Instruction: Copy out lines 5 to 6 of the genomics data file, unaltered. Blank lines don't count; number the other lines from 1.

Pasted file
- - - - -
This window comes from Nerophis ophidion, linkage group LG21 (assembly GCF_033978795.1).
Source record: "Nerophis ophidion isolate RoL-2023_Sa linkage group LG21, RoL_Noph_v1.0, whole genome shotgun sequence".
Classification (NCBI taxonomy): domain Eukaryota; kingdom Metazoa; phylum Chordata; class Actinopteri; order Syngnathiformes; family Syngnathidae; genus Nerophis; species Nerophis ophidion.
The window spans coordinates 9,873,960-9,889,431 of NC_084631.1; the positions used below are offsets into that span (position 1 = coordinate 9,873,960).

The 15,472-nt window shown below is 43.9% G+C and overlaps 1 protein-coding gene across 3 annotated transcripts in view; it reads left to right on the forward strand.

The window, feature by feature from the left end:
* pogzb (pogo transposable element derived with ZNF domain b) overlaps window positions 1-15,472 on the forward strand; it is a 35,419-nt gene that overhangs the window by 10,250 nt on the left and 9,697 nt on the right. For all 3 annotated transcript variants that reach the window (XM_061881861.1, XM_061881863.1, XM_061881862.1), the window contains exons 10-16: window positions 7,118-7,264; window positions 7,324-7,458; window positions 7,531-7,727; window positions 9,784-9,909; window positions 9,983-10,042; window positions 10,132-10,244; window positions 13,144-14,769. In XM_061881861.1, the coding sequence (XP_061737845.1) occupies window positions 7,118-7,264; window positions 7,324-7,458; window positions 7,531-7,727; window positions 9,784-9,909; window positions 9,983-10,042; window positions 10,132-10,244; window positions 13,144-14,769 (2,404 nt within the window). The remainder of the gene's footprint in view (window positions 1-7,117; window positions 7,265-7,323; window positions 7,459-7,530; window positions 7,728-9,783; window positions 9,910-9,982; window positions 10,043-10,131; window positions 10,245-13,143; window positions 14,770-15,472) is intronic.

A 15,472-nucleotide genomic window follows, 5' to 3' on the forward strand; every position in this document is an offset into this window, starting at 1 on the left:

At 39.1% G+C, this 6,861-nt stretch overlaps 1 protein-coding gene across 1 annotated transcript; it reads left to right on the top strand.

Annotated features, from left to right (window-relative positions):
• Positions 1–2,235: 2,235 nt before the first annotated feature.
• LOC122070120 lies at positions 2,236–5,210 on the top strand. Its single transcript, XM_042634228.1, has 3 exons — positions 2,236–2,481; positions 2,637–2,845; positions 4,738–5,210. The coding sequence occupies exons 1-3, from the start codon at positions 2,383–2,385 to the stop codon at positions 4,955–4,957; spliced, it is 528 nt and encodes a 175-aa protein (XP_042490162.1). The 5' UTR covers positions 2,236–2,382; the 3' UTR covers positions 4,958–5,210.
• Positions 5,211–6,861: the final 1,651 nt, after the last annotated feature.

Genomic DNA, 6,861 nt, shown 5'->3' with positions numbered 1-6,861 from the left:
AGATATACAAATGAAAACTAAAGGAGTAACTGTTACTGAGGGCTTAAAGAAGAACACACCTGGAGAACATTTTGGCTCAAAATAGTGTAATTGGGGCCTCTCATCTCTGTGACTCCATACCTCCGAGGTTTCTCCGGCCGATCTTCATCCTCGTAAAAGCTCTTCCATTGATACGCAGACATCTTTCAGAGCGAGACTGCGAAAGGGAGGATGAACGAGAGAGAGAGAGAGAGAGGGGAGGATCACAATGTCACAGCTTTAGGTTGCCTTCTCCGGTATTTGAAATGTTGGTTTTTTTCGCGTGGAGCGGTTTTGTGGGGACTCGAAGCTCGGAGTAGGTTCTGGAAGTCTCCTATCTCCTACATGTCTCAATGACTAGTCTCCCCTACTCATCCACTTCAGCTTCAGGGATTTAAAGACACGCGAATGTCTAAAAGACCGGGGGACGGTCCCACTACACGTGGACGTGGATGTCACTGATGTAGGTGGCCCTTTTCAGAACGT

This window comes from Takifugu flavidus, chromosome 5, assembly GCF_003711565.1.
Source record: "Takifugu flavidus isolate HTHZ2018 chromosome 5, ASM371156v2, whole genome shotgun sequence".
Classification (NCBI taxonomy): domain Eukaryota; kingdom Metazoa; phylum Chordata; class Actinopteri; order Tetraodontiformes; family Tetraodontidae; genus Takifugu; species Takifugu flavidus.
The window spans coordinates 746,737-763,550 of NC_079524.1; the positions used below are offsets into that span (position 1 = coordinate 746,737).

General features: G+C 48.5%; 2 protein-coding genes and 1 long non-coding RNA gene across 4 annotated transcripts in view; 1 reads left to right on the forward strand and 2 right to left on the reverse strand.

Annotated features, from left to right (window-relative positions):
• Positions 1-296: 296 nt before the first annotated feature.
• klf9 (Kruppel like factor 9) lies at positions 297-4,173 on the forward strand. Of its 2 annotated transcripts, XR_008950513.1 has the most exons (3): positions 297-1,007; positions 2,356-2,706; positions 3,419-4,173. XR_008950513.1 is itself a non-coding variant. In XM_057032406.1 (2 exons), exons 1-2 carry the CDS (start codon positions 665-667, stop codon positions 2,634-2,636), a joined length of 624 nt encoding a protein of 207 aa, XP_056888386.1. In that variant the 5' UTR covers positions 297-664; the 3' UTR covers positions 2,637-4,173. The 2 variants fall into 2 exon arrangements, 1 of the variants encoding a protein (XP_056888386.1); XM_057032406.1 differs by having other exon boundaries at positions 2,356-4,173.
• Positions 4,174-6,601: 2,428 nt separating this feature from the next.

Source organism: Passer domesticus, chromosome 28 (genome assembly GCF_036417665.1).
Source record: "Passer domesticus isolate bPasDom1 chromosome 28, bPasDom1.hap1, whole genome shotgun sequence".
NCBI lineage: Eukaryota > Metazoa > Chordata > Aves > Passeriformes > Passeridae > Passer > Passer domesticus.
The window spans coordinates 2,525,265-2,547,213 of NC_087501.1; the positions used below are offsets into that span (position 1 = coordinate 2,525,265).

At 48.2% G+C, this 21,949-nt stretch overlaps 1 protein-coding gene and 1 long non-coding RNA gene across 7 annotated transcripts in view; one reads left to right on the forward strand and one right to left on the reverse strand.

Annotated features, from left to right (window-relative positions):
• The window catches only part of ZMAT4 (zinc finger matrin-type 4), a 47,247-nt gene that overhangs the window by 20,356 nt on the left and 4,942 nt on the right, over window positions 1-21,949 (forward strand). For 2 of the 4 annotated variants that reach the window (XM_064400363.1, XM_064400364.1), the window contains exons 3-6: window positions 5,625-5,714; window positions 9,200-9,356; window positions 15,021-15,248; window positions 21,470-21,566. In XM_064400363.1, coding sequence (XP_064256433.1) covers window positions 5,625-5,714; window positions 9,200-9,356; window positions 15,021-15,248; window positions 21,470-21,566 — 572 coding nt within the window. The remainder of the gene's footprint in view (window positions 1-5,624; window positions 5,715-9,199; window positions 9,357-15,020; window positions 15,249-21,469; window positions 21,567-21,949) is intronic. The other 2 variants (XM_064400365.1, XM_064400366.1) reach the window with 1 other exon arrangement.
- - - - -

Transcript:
The 15,472-nt window shown below is 43.9% G+C and overlaps 1 protein-coding gene across 3 annotated transcripts in view; it reads left to right on the forward strand.

The window, feature by feature from the left end: